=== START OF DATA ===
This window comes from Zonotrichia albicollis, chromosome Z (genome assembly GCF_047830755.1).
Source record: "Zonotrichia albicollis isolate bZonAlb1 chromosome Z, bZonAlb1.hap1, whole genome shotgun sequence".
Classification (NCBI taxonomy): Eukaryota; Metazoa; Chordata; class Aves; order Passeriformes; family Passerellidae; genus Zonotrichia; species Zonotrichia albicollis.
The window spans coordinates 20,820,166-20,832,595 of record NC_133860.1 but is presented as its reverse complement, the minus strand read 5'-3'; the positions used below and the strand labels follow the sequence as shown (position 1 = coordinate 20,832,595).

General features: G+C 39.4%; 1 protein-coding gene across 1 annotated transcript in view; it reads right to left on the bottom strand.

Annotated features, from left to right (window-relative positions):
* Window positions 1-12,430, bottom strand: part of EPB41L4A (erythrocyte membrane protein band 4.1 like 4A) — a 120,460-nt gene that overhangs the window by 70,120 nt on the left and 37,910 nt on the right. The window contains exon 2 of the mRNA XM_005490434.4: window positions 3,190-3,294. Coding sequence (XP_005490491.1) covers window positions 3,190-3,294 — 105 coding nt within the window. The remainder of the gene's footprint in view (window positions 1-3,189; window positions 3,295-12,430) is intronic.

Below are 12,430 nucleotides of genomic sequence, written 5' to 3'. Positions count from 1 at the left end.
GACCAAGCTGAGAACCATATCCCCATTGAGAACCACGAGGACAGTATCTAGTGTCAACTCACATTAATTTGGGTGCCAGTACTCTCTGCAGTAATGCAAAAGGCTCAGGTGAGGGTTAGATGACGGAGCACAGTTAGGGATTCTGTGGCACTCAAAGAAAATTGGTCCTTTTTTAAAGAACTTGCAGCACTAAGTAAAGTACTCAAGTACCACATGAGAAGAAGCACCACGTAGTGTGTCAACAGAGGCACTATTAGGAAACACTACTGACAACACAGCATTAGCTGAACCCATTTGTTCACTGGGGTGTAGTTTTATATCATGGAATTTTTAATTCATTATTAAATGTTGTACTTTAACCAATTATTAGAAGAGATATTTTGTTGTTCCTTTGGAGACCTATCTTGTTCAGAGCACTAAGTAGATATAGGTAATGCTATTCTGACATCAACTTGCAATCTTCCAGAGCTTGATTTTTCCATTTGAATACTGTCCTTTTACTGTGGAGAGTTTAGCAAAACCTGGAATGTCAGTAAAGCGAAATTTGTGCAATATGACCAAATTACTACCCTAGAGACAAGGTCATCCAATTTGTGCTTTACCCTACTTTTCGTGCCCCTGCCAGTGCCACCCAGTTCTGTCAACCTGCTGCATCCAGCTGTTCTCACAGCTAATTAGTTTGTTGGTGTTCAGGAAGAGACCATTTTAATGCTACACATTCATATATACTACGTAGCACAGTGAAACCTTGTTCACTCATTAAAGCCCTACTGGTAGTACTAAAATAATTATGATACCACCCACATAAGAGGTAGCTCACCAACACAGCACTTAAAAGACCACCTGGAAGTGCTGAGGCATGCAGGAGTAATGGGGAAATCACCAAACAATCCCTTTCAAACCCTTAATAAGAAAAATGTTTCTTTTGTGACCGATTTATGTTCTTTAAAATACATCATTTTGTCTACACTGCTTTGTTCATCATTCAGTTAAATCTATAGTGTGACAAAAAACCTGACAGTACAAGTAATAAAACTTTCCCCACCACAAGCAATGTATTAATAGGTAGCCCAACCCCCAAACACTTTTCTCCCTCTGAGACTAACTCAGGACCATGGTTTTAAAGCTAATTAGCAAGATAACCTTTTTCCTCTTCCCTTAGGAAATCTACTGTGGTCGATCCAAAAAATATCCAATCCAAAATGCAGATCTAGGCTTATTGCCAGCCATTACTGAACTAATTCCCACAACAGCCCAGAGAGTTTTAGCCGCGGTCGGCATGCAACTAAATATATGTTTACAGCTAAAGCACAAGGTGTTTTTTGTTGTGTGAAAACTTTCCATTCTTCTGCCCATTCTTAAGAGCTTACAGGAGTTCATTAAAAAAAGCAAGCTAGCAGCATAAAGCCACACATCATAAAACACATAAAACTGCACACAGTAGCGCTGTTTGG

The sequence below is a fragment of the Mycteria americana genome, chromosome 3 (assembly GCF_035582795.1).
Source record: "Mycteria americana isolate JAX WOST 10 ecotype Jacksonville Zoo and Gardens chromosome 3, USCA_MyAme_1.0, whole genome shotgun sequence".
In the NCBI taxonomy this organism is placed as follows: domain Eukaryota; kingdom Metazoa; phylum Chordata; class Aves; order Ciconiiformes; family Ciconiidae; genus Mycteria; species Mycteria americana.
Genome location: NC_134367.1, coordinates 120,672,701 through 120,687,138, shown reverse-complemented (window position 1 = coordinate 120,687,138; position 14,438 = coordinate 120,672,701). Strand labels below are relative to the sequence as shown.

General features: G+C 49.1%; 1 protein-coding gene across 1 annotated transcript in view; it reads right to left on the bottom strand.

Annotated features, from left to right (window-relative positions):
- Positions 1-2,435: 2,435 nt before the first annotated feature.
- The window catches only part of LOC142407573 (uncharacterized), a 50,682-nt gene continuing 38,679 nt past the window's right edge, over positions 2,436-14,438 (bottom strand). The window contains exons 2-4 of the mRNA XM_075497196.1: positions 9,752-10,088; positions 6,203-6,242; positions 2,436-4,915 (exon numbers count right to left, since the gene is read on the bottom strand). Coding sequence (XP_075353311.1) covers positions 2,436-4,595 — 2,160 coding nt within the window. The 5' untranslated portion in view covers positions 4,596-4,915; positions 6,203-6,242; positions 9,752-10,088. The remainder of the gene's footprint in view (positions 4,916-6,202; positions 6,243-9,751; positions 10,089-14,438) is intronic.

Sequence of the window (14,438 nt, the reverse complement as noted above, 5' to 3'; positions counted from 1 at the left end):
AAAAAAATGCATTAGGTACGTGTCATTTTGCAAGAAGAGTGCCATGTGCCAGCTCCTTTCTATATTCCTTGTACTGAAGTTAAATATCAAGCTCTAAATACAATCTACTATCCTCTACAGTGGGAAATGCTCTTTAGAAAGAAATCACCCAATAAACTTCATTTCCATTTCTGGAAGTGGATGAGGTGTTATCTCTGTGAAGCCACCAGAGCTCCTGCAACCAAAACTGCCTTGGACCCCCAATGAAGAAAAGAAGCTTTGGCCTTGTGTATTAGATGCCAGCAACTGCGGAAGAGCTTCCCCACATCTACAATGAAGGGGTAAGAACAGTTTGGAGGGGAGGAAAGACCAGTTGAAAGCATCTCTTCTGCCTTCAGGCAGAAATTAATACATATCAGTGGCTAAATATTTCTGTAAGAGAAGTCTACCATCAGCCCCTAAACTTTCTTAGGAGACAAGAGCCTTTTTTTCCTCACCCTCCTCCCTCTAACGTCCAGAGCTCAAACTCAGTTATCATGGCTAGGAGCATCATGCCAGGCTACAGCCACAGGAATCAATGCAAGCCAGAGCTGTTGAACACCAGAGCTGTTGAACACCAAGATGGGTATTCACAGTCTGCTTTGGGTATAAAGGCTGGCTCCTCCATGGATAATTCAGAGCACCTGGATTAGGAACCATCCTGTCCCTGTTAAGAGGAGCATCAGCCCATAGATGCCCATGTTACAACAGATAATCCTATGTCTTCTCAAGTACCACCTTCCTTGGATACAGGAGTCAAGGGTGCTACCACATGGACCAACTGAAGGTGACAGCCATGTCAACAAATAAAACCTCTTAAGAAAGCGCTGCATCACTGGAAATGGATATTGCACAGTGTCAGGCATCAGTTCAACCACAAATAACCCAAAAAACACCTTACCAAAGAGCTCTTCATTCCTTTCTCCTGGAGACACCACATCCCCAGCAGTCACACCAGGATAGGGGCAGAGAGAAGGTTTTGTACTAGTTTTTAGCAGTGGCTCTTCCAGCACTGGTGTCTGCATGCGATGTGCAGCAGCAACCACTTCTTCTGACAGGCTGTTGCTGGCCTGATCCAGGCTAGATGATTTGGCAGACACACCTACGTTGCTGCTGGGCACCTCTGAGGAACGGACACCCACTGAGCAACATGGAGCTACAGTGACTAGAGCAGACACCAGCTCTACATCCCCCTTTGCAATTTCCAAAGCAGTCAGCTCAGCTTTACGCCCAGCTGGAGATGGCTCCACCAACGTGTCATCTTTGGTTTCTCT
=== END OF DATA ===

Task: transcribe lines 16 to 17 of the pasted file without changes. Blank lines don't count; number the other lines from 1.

- Positions 1-2,435: 2,435 nt before the first annotated feature.
- The window catches only part of LOC142407573 (uncharacterized), a 50,682-nt gene continuing 38,679 nt past the window's right edge, over positions 2,436-14,438 (bottom strand). The window contains exons 2-4 of the mRNA XM_075497196.1: positions 9,752-10,088; positions 6,203-6,242; positions 2,436-4,915 (exon numbers count right to left, since the gene is read on the bottom strand). Coding sequence (XP_075353311.1) covers positions 2,436-4,595 — 2,160 coding nt within the window. The 5' untranslated portion in view covers positions 4,596-4,915; positions 6,203-6,242; positions 9,752-10,088. The remainder of the gene's footprint in view (positions 4,916-6,202; positions 6,243-9,751; positions 10,089-14,438) is intronic.